MATTHEWS — The Matthews Library has gone to the dogs.
Well, at least on Saturdays from 10:30 a.m. to noon. That is when the Matthews Library, and other branches in the Charlotte-Mecklenburg Library system, hosts Paws to Read.
The program allows children to read to therapy dogs. Many of the libraries in Mecklenburg County participate in the program on most Saturdays. Children are given a 15-minute slot to read to a therapy dog during the drop-in program. All the dogs are registered therapy dogs and are brought to the libraries by their owners. Times, however, for Paws to Read vary among the different branches.
Recent studies performed by research teams at the University of California-Davis and Tufts University revealed that children who read aloud to therapy dogs on a regular basis demonstrate drastic improvement in their reading skills. Some of the benefits, according to the studies, include sustained concentration and focus, a higher level of awareness, improved attitudes toward school, increased reading comprehension and fluency, expanded use of vocabulary and language, boosted confidence and pride in their reading skills and a better enjoyment of reading.
“It is a good way for children to boost their confidence in reading,” said Laura Fitzsimmons with the Matthews Library. “The dog doesn’t judge them and children sometimes feel more comfortable reading to the dog rather than their parents or friends. We have heard from some parents that they have seen an improvement in reading.”
Cooper, a 7-year-old Sheltie Mix, was the center of attention March 3. It was also fitting that Cooper jumped out of a Mini Copper car along with his owner, Peter Panico. Cooper is usually joined by another therapy dog named Remington but Cooper had the whole show to himself on this particular day.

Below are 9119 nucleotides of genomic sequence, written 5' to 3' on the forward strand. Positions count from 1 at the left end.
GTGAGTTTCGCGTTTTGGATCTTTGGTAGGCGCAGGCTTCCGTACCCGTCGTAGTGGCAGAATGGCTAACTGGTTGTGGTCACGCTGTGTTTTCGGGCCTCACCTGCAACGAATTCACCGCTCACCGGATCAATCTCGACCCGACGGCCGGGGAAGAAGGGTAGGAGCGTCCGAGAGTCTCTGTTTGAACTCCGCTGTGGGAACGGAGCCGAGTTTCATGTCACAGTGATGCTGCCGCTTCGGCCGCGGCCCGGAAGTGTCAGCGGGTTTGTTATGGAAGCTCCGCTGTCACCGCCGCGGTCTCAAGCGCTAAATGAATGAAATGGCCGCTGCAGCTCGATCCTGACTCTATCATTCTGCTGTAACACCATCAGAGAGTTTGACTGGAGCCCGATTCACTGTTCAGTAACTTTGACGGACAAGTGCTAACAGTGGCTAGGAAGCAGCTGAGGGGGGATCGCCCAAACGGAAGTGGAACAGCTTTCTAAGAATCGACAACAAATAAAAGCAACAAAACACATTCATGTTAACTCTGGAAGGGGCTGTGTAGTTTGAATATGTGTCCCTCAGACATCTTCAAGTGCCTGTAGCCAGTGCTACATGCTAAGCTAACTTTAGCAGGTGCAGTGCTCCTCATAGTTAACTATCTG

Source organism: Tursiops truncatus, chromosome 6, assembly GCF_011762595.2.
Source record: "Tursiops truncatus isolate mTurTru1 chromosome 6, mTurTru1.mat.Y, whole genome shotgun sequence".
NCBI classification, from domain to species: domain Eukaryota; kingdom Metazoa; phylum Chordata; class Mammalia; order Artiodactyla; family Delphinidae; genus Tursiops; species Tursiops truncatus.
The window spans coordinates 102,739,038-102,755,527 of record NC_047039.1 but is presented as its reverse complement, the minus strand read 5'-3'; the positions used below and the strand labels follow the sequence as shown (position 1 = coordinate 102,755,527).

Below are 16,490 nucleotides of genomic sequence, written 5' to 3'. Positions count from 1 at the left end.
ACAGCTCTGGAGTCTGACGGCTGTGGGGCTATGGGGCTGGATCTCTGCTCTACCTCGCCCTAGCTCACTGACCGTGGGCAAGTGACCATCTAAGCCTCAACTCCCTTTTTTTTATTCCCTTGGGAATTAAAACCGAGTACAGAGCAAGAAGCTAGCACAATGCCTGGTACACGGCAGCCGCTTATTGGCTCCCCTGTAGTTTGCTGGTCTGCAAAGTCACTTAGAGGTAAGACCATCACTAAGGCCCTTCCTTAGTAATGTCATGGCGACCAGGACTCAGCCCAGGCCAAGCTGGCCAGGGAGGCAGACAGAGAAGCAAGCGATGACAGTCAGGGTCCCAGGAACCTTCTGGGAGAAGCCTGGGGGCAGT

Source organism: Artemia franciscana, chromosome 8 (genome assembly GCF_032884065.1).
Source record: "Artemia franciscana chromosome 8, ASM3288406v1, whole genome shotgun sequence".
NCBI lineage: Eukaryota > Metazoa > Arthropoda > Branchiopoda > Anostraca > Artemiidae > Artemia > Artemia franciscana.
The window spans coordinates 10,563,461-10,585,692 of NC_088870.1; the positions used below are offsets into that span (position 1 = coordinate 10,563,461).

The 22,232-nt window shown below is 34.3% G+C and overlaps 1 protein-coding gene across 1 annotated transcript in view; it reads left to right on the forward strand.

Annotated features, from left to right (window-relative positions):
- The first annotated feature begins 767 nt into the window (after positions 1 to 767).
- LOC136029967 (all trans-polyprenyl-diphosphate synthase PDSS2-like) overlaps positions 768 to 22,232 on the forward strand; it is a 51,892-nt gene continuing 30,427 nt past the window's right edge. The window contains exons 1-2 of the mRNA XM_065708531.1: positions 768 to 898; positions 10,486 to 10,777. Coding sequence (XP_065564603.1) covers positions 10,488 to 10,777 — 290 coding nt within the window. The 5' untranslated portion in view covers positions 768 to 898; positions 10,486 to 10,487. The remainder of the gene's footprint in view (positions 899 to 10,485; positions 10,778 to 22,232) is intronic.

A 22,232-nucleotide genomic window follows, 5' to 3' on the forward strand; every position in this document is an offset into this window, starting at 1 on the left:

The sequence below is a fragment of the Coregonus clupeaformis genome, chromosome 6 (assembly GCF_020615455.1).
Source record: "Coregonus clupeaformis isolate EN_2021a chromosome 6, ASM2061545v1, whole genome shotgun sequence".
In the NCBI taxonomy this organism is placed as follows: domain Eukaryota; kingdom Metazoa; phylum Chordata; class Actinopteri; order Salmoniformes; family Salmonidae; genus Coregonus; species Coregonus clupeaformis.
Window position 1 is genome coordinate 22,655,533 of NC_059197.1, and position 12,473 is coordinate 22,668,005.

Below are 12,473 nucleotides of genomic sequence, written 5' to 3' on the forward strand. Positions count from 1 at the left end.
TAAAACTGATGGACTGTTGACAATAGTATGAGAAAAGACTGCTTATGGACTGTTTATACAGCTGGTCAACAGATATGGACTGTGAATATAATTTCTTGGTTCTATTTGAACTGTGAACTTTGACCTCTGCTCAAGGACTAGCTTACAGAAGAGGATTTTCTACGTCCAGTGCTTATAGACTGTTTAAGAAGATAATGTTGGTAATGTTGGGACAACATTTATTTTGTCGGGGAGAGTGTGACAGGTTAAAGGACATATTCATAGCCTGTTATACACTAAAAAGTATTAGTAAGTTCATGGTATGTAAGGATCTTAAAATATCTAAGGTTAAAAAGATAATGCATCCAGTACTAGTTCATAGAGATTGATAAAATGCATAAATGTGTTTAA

Cooper was eagerly met by a host of young children. Some read to Cooper while he stretched out on the floor and others just wanted to have some quality petting time with the dog.
Panico, who teaches fifth-graders at Rama Road Elementary School in south Charlotte, has been bringing Cooper to the library for over two years.
He said Cooper also benefits from the program.
“It helps keep him healthy,” Panico said. “The busier they are, the happier they are and it makes them live longer because they are work dogs. This is what he loves to do, lay around and be rubbed. It’s an ideal job for him.”
Cooper completed an extensive training program at PetSmart to become a certified therapy dog. Cooper had to pass several classes and a battery of tests before being certified.
“Therapy dogs are used to be talked to, and rubbed and sat next to,” Panico said. “It’s nice to spend time with him and have some nice, relaxing quality time.”